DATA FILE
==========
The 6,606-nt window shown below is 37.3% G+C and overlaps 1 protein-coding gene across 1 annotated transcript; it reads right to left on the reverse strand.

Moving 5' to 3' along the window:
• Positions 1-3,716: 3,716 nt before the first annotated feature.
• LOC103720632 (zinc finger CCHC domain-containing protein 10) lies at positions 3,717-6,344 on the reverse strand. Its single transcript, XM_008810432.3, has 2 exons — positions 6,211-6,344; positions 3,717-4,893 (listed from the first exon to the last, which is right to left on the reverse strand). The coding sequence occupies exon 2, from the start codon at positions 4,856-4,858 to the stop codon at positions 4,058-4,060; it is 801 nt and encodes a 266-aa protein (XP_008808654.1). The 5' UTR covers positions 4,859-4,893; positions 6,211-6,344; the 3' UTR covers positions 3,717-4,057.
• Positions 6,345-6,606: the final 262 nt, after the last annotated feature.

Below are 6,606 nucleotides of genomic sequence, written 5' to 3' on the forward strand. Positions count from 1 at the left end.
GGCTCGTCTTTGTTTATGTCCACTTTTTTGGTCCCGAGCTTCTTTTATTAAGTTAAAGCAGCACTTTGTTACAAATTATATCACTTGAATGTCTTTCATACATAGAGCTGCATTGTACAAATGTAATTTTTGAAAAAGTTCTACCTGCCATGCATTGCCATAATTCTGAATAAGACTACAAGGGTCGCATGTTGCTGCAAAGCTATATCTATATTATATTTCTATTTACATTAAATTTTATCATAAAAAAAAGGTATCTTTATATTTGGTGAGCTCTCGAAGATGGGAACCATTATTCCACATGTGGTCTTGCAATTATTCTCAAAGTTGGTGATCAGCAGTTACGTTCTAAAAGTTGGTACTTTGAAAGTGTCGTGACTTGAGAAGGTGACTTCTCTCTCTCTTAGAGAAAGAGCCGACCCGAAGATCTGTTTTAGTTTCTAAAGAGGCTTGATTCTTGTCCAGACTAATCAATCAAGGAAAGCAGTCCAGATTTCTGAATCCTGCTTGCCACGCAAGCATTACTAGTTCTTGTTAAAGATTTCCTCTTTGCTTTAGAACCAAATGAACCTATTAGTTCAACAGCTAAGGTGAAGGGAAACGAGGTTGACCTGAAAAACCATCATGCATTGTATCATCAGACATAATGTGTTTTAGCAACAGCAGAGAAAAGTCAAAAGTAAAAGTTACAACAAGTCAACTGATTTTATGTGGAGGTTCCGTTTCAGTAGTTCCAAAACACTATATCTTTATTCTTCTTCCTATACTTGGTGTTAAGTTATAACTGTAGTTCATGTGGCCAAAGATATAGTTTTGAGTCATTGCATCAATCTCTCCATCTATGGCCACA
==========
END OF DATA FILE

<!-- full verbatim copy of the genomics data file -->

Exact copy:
The 6,606-nt window shown below is 37.3% G+C and overlaps 1 protein-coding gene across 1 annotated transcript; it reads right to left on the reverse strand.

Moving 5' to 3' along the window:
• Positions 1-3,716: 3,716 nt before the first annotated feature.
• LOC103720632 (zinc finger CCHC domain-containing protein 10) lies at positions 3,717-6,344 on the reverse strand. Its single transcript, XM_008810432.3, has 2 exons — positions 6,211-6,344; positions 3,717-4,893 (listed from the first exon to the last, which is right to left on the reverse strand). The coding sequence occupies exon 2, from the start codon at positions 4,856-4,858 to the stop codon at positions 4,058-4,060; it is 801 nt and encodes a 266-aa protein (XP_008808654.1). The 5' UTR covers positions 4,859-4,893; positions 6,211-6,344; the 3' UTR covers positions 3,717-4,057.
• Positions 6,345-6,606: the final 262 nt, after the last annotated feature.

Below are 6,606 nucleotides of genomic sequence, written 5' to 3' on the forward strand. Positions count from 1 at the left end.
GGCTCGTCTTTGTTTATGTCCACTTTTTTGGTCCCGAGCTTCTTTTATTAAGTTAAAGCAGCACTTTGTTACAAATTATATCACTTGAATGTCTTTCATACATAGAGCTGCATTGTACAAATGTAATTTTTGAAAAAGTTCTACCTGCCATGCATTGCCATAATTCTGAATAAGACTACAAGGGTCGCATGTTGCTGCAAAGCTATATCTATATTATATTTCTATTTACATTAAATTTTATCATAAAAAAAAGGTATCTTTATATTTGGTGAGCTCTCGAAGATGGGAACCATTATTCCACATGTGGTCTTGCAATTATTCTCAAAGTTGGTGATCAGCAGTTACGTTCTAAAAGTTGGTACTTTGAAAGTGTCGTGACTTGAGAAGGTGACTTCTCTCTCTCTTAGAGAAAGAGCCGACCCGAAGATCTGTTTTAGTTTCTAAAGAGGCTTGATTCTTGTCCAGACTAATCAATCAAGGAAAGCAGTCCAGATTTCTGAATCCTGCTTGCCACGCAAGCATTACTAGTTCTTGTTAAAGATTTCCTCTTTGCTTTAGAACCAAATGAACCTATTAGTTCAACAGCTAAGGTGAAGGGAAACGAGGTTGACCTGAAAAACCATCATGCATTGTATCATCAGACATAATGTGTTTTAGCAACAGCAGAGAAAAGTCAAAAGTAAAAGTTACAACAAGTCAACTGATTTTATGTGGAGGTTCCGTTTCAGTAGTTCCAAAACACTATATCTTTATTCTTCTTCCTATACTTGGTGTTAAGTTATAACTGTAGTTCATGTGGCCAAAGATATAGTTTTGAGTCATTGCATCAATCTCTCCATCTATGGCCACA